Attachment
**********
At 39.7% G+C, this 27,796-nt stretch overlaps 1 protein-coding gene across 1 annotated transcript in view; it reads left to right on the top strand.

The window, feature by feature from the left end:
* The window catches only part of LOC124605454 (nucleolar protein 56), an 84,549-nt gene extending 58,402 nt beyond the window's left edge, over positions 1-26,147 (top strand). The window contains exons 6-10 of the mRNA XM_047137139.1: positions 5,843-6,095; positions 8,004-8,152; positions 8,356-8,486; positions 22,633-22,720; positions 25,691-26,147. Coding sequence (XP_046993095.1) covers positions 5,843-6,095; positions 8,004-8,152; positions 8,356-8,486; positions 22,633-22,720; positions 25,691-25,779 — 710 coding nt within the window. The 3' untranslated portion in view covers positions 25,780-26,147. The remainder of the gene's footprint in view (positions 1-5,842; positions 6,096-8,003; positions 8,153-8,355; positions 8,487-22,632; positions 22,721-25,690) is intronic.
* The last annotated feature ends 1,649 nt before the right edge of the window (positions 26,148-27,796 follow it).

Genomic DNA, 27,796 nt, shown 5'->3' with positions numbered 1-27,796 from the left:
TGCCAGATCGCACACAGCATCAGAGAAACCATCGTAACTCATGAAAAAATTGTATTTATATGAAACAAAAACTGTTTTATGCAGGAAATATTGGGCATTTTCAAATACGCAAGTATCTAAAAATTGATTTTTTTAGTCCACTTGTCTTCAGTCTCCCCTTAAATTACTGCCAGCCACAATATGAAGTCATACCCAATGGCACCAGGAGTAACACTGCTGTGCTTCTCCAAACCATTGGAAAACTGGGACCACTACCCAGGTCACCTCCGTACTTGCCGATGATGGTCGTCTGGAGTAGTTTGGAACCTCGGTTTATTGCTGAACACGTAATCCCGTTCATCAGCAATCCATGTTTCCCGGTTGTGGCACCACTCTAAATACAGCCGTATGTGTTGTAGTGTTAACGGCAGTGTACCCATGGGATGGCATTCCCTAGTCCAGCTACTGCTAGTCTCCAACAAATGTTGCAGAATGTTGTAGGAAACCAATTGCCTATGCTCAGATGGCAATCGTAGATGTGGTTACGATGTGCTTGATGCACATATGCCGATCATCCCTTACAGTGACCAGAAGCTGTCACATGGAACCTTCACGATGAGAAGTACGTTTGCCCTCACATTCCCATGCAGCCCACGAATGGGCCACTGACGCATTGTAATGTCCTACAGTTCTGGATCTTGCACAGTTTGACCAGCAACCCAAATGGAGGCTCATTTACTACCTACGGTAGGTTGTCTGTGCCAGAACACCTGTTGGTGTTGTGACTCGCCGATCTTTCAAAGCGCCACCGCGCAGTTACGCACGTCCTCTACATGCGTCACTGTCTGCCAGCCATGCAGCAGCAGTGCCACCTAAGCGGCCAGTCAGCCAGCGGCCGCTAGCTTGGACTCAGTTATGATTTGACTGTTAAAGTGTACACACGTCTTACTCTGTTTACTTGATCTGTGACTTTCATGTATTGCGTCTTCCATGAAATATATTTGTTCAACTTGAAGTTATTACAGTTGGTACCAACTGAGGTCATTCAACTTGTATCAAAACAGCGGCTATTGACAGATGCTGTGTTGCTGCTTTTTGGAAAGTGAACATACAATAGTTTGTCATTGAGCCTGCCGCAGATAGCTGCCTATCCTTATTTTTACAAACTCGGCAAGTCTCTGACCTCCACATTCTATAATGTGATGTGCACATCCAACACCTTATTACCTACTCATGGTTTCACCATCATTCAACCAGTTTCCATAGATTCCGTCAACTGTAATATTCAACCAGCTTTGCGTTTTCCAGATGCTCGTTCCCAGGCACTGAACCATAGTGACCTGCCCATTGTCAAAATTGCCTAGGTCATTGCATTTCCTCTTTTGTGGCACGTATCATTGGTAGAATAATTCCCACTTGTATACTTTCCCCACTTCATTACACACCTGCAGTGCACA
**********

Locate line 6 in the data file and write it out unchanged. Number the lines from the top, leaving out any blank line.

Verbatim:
TGCCAGATCGCACACAGCATCAGAGAAACCATCGTAACTCATGAAAAAATTGTATTTATATGAAACAAAAACTGTTTTATGCAGGAAATATTGGGCATTTTCAAATACGCAAGTATCTAAAAATTGATTTTTTTAGTCCACTTGTCTTCAGTCTCCCCTTAAATTACTGCCAGCCACAATATGAAGTCATACCCAATGGCACCAGGAGTAACACTGCTGTGCTTCTCCAAACCATTGGAAAACTGGGACCACTACCCAGGTCACCTCCGTACTTGCCGATGATGGTCGTCTGGAGTAGTTTGGAACCTCGGTTTATTGCTGAACACGTAATCCCGTTCATCAGCAATCCATGTTTCCCGGTTGTGGCACCACTCTAAATACAGCCGTATGTGTTGTAGTGTTAACGGCAGTGTACCCATGGGATGGCATTCCCTAGTCCAGCTACTGCTAGTCTCCAACAAATGTTGCAGAATGTTGTAGGAAACCAATTGCCTATGCTCAGATGGCAATCGTAGATGTGGTTACGATGTGCTTGATGCACATATGCCGATCATCCCTTACAGTGACCAGAAGCTGTCACATGGAACCTTCACGATGAGAAGTACGTTTGCCCTCACATTCCCATGCAGCCCACGAATGGGCCACTGACGCATTGTAATGTCCTACAGTTCTGGATCTTGCACAGTTTGACCAGCAACCCAAATGGAGGCTCATTTACTACCTACGGTAGGTTGTCTGTGCCAGAACACCTGTTGGTGTTGTGACTCGCCGATCTTTCAAAGCGCCACCGCGCAGTTACGCACGTCCTCTACATGCGTCACTGTCTGCCAGCCATGCAGCAGCAGTGCCACCTAAGCGGCCAGTCAGCCAGCGGCCGCTAGCTTGGACTCAGTTATGATTTGACTGTTAAAGTGTACACACGTCTTACTCTGTTTACTTGATCTGTGACTTTCATGTATTGCGTCTTCCATGAAATATATTTGTTCAACTTGAAGTTATTACAGTTGGTACCAACTGAGGTCATTCAACTTGTATCAAAACAGCGGCTATTGACAGATGCTGTGTTGCTGCTTTTTGGAAAGTGAACATACAATAGTTTGTCATTGAGCCTGCCGCAGATAGCTGCCTATCCTTATTTTTACAAACTCGGCAAGTCTCTGACCTCCACATTCTATAATGTGATGTGCACATCCAACACCTTATTACCTACTCATGGTTTCACCATCATTCAACCAGTTTCCATAGATTCCGTCAACTGTAATATTCAACCAGCTTTGCGTTTTCCAGATGCTCGTTCCCAGGCACTGAACCATAGTGACCTGCCCATTGTCAAAATTGCCTAGGTCATTGCATTTCCTCTTTTGTGGCACGTATCATTGGTAGAATAATTCCCACTTGTATACTTTCCCCACTTCATTACACACCTGCAGTGCACA